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8 Responses to Public Shaming of Christ

  1. Craig Benno says:

    I think there is something to what you have said. But, I think its more to do with the tasting the Holy Spirit, having experienced the resurrection of Christ in a personal way. It’s through the resurrection that Christ was and is truly glorified.

    Death is the curse – life is the gift.

    Those who have experienced a regenerate heart, and who walk away from that, have no other option of salvation given to them.

    • jacobcerone says:

      That’s a keen observation that I should have picked up and nuanced better. It is not the death of Christ itself that puts the rulers to public shame, but rather the resurrection that transforms his shameful death into a reversal that puts to shame those who inflicted the punishment.

      Likewise, rejecting Christ is a rejection of his resurrection and thus the reversal of the shame it produced. As the author of Hebrews says, it is an act of re-crucifying Christ, and is, in a sense (I think) worse than the first act as it is done by those who once bore witness to the death and resurrection of Christ.

      As for “Those who have experienced a regenerate heart, and who walk away from that, have no other option of salvation given to them,” I’m not sure I would follow you there, specifically regarding “regenerate.” This is the part of the passage I mentioned I wouldn’t be commenting on as it is highly contested and hotly debated. Some interpret the tasting and fellowship with the Spirit as actions akin to the congregational of Israel during the wilderness wondering (i.e., those who have seen, borne witness to, and had experienced in their own lives the saving power of their God and were yet “unregenerate.”)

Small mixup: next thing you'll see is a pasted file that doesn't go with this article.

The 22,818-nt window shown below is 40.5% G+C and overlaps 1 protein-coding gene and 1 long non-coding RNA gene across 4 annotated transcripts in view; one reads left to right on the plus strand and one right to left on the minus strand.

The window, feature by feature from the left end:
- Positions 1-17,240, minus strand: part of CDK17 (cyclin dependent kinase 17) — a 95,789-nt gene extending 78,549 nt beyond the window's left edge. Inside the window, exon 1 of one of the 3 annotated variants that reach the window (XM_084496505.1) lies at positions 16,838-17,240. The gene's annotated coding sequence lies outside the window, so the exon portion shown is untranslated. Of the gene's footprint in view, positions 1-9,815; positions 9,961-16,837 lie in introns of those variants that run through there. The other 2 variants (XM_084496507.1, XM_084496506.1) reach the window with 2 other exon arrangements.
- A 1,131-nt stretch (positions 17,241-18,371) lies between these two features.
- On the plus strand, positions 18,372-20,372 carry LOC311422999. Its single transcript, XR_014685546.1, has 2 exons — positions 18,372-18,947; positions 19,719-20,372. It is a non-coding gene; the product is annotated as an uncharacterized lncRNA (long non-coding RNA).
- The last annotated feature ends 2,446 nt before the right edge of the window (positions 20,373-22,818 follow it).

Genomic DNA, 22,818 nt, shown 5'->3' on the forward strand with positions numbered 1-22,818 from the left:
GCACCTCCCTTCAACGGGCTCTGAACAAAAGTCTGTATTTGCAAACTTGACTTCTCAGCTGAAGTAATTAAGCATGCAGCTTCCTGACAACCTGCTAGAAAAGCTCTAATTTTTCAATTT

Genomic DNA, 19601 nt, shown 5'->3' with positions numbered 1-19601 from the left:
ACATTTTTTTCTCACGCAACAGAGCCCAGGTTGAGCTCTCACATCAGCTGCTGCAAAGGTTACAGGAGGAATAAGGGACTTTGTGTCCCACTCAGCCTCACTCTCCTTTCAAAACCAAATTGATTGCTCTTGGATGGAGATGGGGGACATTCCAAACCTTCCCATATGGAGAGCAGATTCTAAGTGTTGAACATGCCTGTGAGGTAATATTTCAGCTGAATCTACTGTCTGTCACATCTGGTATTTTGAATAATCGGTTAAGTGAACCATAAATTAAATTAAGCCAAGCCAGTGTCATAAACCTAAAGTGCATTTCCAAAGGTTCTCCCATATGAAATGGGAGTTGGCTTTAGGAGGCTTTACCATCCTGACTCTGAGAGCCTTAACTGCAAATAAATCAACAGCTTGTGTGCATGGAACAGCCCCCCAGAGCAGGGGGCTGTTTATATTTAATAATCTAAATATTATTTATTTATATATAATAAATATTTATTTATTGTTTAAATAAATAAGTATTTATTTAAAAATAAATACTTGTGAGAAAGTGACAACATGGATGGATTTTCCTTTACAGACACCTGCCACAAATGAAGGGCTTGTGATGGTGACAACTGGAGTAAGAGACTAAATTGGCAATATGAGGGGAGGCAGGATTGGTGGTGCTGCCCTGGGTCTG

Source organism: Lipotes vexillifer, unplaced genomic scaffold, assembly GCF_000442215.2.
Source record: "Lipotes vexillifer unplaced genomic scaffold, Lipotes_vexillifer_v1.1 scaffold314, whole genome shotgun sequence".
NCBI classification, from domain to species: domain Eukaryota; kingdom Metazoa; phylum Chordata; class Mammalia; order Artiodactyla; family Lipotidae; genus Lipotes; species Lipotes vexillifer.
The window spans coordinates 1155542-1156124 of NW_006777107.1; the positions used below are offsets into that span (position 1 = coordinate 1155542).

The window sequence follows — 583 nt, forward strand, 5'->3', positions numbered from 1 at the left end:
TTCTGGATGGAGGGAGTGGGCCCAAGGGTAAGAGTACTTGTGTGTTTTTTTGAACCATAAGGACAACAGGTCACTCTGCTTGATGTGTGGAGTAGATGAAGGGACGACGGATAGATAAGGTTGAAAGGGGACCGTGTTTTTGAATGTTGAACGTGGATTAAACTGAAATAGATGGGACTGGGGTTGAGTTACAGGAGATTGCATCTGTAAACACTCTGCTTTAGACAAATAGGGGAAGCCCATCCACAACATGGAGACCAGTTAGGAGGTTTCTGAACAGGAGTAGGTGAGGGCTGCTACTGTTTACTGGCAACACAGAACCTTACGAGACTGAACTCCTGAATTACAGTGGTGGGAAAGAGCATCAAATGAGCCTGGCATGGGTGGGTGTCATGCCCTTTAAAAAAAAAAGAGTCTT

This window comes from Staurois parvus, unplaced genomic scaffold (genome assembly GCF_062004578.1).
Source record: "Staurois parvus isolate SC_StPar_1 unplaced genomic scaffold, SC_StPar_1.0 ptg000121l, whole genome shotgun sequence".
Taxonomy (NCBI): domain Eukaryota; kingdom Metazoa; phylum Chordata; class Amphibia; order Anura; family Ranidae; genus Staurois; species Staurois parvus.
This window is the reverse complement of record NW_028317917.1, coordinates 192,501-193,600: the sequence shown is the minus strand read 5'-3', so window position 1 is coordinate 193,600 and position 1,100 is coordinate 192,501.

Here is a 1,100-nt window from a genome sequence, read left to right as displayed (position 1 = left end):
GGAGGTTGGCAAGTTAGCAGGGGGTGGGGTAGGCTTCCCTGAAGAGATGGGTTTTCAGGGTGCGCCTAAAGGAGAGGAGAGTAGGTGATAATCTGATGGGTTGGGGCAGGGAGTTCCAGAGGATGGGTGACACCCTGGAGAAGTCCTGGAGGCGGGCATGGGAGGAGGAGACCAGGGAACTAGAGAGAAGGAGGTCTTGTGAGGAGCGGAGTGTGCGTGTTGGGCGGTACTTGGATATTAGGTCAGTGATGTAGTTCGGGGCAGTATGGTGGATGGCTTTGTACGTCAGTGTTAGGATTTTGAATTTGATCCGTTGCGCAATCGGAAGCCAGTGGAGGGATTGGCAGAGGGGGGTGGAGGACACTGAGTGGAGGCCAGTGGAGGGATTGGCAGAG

2. Craig Benno says:

    I like the nuances in your first two paragraphs Jacob.

    It’s been awhile since I really did a in-depth study of Hebrews and a couple of points come to mind regarding the purpose of the book. I think your conclusion about the contested passage has merit, if the book, is a evangelistic message to the unsaved Jews,in the form of an apologetic.

    If its a pastoral letter to the church, then I think my understanding has merit to it, and is along the lines of what the Apostle John says about those going from among them, but, they were never really of them.

    • jacobcerone says:

      I hope the third paragraph didn’t give off the impression that your understanding of this warning was without merit. I simply intended to say that, though a legitimate option, I don’t currently hold to it.